My name is Lezar. I’m 23 and I was born in the Philippines. Along with my sister and brother, I was given the privilege of growing up in a Christian home, although in my late teens I did not consider my home a blessing.
We immigrated to Canada when I was three years old. We were surrounded by family and friends. I enjoyed my childhood in Winnipeg, Manitoba. We went to church every Sunday, and I attended a Christian school. I accepted what my parents taught me. I memorized Bible verses, sang songs, and learned about Bible stories. I just accepted everything as it was given to me.
In 2001, my parents decided to move to Lethbridge, Alberta. They liked the church there and felt it would benefit their spiritual lives. I was confused, upset and angry. There were hundreds of churches in Winnipeg including the one we attended. What was wrong with them? We had friends, family, a house and jobs – why leave? I was still only 13 years old so I was dragged along in the move.
I started to adjust to life in Lethbridge but then conflict came into the church we were attending. I thought about all we had left behind to come to this broken church and became very resentful. I began to hate my parents, hate Christians and hate God. Throughout my later teenage years and early twenties, I sought the meaning of life and death. I questioned my purpose in life and the existence of God. I felt purposeless.
The more I thought about it, the more helpless and hopeless I felt. In 2009 my brother, Elijah died in an accident. It was so unexpected. Here was yet another example of the fragile and temporal nature of life. What was the point of living, if life was pointless, uncertain and uncontrollable? The following year I couldn’t handle life anymore. My hatred burned strongly within me. I wanted revenge against my parents. Indifferent to all consequences, I planned on taking something dear to them, their daughter, my sister, Leia.
The night I tried to carry out my plan, God had His plan. Face to face with my sister, I froze, unable to harm her. Through God’s divine providence, He prevented such a tragic outcome. Praise the Lord! I was carried away by the police and eventually found myself in a mental health facility. I was diagnosed with clinical depression.
I thought of myself as innocent; everybody else was to blame for my bitterness. Knowing that I couldn’t kill anyone else, I planned to kill myself. I was going to show everyone the consequence for what they had done to me.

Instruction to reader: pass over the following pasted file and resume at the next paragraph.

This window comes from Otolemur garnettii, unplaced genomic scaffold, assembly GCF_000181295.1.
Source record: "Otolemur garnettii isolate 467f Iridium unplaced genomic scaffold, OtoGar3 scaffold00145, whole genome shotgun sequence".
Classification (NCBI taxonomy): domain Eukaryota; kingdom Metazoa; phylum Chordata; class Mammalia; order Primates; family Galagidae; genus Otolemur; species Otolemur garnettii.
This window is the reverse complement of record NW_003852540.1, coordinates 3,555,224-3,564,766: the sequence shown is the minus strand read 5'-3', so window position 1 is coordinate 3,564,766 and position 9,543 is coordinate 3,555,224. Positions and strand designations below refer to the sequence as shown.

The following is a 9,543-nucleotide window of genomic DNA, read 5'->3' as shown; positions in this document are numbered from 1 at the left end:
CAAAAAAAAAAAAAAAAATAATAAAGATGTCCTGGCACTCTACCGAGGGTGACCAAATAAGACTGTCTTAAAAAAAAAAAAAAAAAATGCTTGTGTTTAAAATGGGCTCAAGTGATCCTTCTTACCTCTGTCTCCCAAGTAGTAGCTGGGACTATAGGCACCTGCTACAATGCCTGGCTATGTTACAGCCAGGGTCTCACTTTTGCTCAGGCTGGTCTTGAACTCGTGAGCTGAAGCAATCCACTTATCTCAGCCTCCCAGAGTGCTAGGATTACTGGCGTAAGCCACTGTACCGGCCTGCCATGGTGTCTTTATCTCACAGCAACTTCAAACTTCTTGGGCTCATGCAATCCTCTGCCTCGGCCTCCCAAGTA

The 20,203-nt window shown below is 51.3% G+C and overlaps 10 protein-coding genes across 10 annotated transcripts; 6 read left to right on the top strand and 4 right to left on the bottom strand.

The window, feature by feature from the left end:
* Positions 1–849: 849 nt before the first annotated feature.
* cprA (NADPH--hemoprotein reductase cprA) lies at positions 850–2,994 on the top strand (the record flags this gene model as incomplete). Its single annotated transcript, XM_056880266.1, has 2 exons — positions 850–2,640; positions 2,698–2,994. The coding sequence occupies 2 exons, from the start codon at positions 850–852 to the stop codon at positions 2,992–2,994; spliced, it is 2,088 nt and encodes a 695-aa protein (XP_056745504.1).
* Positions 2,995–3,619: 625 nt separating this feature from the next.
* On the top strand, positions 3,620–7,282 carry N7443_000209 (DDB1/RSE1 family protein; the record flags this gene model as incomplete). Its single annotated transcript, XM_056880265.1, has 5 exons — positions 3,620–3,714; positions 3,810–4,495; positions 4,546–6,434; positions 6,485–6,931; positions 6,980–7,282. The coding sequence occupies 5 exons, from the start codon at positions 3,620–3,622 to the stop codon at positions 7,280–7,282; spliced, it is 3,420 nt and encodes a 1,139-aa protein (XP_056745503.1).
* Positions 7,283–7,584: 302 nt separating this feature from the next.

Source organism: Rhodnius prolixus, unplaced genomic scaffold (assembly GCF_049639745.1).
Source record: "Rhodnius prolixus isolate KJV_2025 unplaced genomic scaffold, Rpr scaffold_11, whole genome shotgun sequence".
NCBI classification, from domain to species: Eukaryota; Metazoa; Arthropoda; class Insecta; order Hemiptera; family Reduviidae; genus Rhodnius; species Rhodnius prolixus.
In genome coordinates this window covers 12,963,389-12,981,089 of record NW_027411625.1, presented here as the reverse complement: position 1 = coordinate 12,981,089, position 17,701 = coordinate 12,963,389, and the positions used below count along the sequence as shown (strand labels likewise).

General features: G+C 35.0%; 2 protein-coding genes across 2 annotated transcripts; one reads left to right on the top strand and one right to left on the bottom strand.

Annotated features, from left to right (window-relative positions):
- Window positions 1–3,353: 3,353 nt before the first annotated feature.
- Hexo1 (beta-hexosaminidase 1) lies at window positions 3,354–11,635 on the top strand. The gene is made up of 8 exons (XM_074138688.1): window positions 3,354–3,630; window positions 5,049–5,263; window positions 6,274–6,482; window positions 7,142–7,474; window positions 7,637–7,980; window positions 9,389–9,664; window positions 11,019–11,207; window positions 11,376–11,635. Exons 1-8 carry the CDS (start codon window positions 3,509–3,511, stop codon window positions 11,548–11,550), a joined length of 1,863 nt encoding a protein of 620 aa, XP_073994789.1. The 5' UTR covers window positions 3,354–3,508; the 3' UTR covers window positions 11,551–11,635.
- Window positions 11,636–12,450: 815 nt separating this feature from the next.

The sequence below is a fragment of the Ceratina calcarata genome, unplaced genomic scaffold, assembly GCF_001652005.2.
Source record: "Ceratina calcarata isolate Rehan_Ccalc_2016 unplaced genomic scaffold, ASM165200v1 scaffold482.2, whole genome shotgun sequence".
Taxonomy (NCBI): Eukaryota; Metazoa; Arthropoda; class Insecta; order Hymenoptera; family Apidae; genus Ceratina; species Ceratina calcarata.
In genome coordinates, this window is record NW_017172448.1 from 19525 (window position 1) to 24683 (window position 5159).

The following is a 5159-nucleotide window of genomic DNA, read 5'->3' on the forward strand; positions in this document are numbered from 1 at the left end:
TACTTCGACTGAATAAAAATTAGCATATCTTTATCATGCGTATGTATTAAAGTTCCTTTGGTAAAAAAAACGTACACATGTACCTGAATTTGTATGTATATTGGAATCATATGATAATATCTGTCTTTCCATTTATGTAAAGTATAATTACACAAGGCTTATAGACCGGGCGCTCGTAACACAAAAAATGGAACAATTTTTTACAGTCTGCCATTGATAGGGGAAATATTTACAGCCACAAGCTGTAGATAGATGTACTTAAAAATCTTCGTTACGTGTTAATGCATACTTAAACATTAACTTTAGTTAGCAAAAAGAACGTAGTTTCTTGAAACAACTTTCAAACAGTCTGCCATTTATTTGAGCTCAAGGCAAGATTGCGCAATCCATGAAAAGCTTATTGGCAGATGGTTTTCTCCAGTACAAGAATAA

In January, 2012 I stood in my room, lighter in one hand and fuel in the other. I was going to burn to death. God had something else in store for me. I fled the house, unable to endure the thick, black smoke. My eyes blinded, I had to feel my way out of the house. Even though I had barricaded the exits, I was able to make it outside. There I collapsed on the ground.
Then I was whisked away by paramedics. I awoke an entire month later. I had sunk to my lowest point. I had lost my possessions, my health and my freedom. I was stuck in a hospital bed with the prospect of prison before me. I had no hope.
Fortunately, I have been blessed with strong Christian parents who visited me often. Unlike me, they were filled with hope. My dad held strongly to Romans 8:28, which he constantly shared with me. “We know that all things work together for good to those who love God.” God had already begun to work in me. Just a month earlier, I angrily shut up anyone who tried to speak to me of the Bible. Yet now, I wanted to know Him. I wanted the hope He gives, but I was doubtful and confused. I wasn’t sure I could be saved.
One of my visiting friends gave me a Bible. He suggested I start to read the Gospel of John. Right in the first chapter, a verse touched me. “The next day John saw Jesus coming toward him, and said, Behold! The Lamb of God who takes away the sin of the world!”(John 1:29). I cried. Oh, how powerful, how loving is this God! He takes away the sin of the world! Before, I shunned a God who created my tragic existence but now I wanted to worship Him. He is so glorious and magnificent in every way. I continued to read John, and after finishing it, after seeing the burden Christ bore for our sins, after reading of His glorious resurrection, I prayed. I asked the Lord for forgiveness and repented of my sins – of my hatred.
I would be lying if I were to say that it will all be easy from now on. I am still in hospital, unsure of what is going to happen. My new faith may waver and I may struggle but I know that it is all worth it. In the end, I will be able to be in His glorious presence forever.
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